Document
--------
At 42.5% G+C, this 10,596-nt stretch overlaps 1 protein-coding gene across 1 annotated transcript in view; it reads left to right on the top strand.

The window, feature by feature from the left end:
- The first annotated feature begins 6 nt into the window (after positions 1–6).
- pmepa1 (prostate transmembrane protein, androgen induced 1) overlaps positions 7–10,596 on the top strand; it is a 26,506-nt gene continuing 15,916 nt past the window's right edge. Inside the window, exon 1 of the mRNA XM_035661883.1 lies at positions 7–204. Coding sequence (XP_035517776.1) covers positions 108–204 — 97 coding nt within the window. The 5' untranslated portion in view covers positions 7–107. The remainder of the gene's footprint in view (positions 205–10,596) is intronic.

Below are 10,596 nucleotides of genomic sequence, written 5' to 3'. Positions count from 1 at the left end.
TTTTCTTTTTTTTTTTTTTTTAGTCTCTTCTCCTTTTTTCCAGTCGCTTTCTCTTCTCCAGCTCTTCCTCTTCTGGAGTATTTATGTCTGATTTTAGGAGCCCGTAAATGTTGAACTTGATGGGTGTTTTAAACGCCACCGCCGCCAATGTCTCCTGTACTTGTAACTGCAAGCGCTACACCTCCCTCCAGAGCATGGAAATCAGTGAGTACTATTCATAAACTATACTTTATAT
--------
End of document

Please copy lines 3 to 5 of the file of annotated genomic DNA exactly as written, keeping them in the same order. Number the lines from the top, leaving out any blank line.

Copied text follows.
- The first annotated feature begins 6 nt into the window (after positions 1–6).
- pmepa1 (prostate transmembrane protein, androgen induced 1) overlaps positions 7–10,596 on the top strand; it is a 26,506-nt gene continuing 15,916 nt past the window's right edge. Inside the window, exon 1 of the mRNA XM_035661883.1 lies at positions 7–204. Coding sequence (XP_035517776.1) covers positions 108–204 — 97 coding nt within the window. The 5' untranslated portion in view covers positions 7–107. The remainder of the gene's footprint in view (positions 205–10,596) is intronic.

Below are 10,596 nucleotides of genomic sequence, written 5' to 3'. Positions count from 1 at the left end.